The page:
University campus retrofits heating system, needing 85% less power during record lows

We are able to run the system at the originally designed flow rate, using 25% less power, less energy and at less cost.
- David Schlumpberger, HVAC Service Technician, St. John’s University

The situation

A university in USA retrofitted its heating system during the coldest winter in 30 years. The new Grundfos MAGNA3 circulators not only improved indoor comfort, but also increased efficiency and cut power consumption up to 85% a year.


Dave Schlumpberger

The state of Minnesota, USA, is known for extreme winters with temperatures down below freezing point. Its people have a well-earned reputation for toughing out the snow and cold each season. Many commercial buildings require more energy to keep tenants comfortable with below-freezing temperatures.

At Saint John’s University in the Minnesotan town of Collegeville, four building wings at the Peter Engel Science Center run heat from fall through spring. The centre was built in the 1960s of concrete, typical of that era and of the construction style found throughout the rural campus. Its existing pumping system was outdated, with a fixed flow without variation, thereby operating at full power throughout the heating season.

After an audit of the pumps, the University discovered that the system was not only of fixed flow, but also oversized. The insides of the piping were lined with ridges, an indication of damage from excess velocity.

“Oversizing wastes energy and is hard on the pipes,” says Brian Soderholm, Grundfos sales representative in Ramsey, Minnesota.


The solution

The University undertook a heating system retrofit just in time, installing the intelligent, energy-efficient Grundfos MAGNA3 smart circulator pumps.

The MAGNA3 is an energy‐optimized pump with an integrated logic algorithm to “learn” the varying energy-usage patterns of any application. It features a permanent magnet motor design that cuts power consumption up to 85 percent — the highest energy efficiency rating as compared to other circulators in its class.

“I wasn’t aware of them before, but the existing pumps were nearing the end of their lives, so we decided, ‘Why don’t we do something more efficient?’” says Campus Service Technician David Schlumpberger, who oversaw the project, “we had a feeling the old pumps were oversized, but there was no way to tell — until we did the replacement.”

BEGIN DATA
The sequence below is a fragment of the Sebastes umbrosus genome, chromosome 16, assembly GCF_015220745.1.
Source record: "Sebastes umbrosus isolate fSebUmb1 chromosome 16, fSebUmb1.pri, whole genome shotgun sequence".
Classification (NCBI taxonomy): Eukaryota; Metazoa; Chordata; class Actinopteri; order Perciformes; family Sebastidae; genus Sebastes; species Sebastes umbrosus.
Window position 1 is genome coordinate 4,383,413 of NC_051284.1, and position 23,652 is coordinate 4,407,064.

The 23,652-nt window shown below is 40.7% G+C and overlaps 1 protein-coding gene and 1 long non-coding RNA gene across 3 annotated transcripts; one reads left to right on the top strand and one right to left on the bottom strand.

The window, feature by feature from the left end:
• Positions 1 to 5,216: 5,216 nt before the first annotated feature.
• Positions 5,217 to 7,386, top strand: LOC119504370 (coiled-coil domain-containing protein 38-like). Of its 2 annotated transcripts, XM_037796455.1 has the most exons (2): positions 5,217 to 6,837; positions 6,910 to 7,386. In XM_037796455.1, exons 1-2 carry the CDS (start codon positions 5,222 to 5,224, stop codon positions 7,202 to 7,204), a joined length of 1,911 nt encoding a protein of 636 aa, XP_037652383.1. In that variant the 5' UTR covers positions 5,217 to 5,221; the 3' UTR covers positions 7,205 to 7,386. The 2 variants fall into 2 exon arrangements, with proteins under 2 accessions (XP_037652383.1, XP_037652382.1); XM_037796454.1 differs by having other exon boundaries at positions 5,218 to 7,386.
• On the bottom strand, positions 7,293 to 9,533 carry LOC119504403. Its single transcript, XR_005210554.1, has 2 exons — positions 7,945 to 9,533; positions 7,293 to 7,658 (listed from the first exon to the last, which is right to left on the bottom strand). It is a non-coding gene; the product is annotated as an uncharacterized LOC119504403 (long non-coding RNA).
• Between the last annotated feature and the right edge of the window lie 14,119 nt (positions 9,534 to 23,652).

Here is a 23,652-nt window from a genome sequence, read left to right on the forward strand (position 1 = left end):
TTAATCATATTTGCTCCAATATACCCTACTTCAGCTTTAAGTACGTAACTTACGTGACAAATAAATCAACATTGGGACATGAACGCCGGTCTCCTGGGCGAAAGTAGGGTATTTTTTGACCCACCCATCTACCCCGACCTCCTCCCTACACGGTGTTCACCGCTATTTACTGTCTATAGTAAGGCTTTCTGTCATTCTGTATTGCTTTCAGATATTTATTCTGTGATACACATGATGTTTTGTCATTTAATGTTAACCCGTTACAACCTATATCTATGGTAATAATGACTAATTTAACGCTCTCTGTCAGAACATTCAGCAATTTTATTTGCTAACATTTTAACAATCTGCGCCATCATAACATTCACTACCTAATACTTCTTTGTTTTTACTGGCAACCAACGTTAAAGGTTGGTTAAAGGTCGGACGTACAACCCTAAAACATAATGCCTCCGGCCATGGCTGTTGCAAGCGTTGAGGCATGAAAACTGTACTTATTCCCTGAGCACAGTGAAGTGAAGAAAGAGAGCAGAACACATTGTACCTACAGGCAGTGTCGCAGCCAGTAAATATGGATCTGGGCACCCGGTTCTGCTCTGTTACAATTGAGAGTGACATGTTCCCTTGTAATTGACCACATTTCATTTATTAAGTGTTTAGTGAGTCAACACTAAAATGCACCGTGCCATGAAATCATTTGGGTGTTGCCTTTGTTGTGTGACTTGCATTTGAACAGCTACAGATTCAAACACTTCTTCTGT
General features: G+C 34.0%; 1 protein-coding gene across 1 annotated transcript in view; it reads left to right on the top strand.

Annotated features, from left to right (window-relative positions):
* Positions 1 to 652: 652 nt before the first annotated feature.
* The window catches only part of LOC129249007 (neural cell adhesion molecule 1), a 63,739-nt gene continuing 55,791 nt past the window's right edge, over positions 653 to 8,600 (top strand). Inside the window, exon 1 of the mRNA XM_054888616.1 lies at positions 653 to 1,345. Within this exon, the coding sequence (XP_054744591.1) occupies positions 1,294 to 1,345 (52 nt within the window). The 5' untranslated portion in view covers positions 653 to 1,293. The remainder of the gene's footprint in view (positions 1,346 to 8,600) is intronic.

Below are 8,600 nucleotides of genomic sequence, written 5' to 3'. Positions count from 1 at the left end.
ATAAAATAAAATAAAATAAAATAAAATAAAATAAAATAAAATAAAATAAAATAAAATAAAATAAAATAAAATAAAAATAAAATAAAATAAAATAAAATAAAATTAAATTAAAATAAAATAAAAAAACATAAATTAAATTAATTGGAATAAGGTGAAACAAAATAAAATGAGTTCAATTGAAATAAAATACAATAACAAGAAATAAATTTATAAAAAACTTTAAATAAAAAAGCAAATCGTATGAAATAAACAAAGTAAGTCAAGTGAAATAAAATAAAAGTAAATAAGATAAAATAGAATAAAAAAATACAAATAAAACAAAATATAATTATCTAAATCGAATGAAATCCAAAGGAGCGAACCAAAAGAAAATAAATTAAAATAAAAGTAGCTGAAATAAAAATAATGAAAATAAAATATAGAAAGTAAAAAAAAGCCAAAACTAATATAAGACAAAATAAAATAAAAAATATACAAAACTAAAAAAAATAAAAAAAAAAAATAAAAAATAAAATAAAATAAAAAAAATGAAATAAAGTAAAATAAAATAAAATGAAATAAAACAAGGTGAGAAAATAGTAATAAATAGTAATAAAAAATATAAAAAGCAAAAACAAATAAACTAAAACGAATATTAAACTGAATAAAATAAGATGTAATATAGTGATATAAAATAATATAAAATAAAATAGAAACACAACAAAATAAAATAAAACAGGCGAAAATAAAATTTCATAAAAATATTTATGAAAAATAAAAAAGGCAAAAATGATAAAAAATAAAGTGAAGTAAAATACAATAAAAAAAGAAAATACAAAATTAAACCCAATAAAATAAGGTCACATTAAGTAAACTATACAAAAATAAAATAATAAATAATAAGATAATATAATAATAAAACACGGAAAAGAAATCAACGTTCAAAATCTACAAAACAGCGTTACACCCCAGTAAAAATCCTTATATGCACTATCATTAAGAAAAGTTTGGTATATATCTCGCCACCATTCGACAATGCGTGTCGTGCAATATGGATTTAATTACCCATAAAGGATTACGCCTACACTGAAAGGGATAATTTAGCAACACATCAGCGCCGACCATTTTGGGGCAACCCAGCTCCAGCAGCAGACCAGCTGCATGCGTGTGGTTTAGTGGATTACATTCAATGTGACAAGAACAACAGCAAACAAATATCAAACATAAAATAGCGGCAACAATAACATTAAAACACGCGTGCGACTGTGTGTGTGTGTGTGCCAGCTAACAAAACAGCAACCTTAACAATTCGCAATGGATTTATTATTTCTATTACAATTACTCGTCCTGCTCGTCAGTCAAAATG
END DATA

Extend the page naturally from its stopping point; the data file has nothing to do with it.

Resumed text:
The outcome

Schlumpberger explains the MAGNA3 pump has many benefits. He says it is possible for his team to get data from the pump’s readout and learn more about the building’s needs.

“The bottom line is that the MAGNA3 is sophisticated,” says Schlumpberger, “it can tell itself to slow down or speed up, based on current demand.”

Replacing the four older pumps with the MAGNA3 has not only increased efficiency, but it also improved building comfort. The pump has an AUTOADAPT function, which continuously fine‐tunes power consumption, discharge head and flow rates to meet the dynamic needs of the system.

“These pumps adapt to existing situations and can be adjusted accordingly,” Soderholm, who worked on the St. John’s project, says.

The University expects the payback for three of the new circulators in less than three years, and just slightly longer for the fourth.  

“We sized the pumps to match the old pumps, not knowing what their true system requirements were,” Soderholm says, explaining they only had the rating plates to go by.

“Even though the Grundfos pumps are larger than necessary for this building,” he continues, “it’s not wasteful, because we were able to dial them down with impressive results.” That translates into an estimated yearly savings of $693.  

“We just had the coldest winter in 30 years and we were running pumps at 25% of the head that the old pumps had, while keeping the building warm,” says Schlumpberger, “in other words, we’re actually able to run the system at the original designed flow rate, using less power, less energy and at less cost.”

This energy-saving outcome means a lot to St. John’s, since environmental stewardship is a core Benedictine tradition at the University. Located on 2,700 acres that range from wetlands to lakes and prairies to forests, the campus boasts of an Office of Sustainability.

“The MAGNA3 smart technology is a really good fit for a school that teaches students a respect for the land,” Schlumpberger says.

Learn more about the MAGNA3 energy‐optimized pump with an integrated algorithm to “learn” the varying energy-usage patterns of any application. 

The MAGNA3 circulator pumps brought up to 84% savings and a three-year payback time at St. John’s University. They helped improve the indoor comfort, says to David Schlumpberger. (Note: 1 US gal = 3.8 l, and 1 ft = 0.3 m)


Dave Schlumpberger, HVAC Service Technician at St. John’s University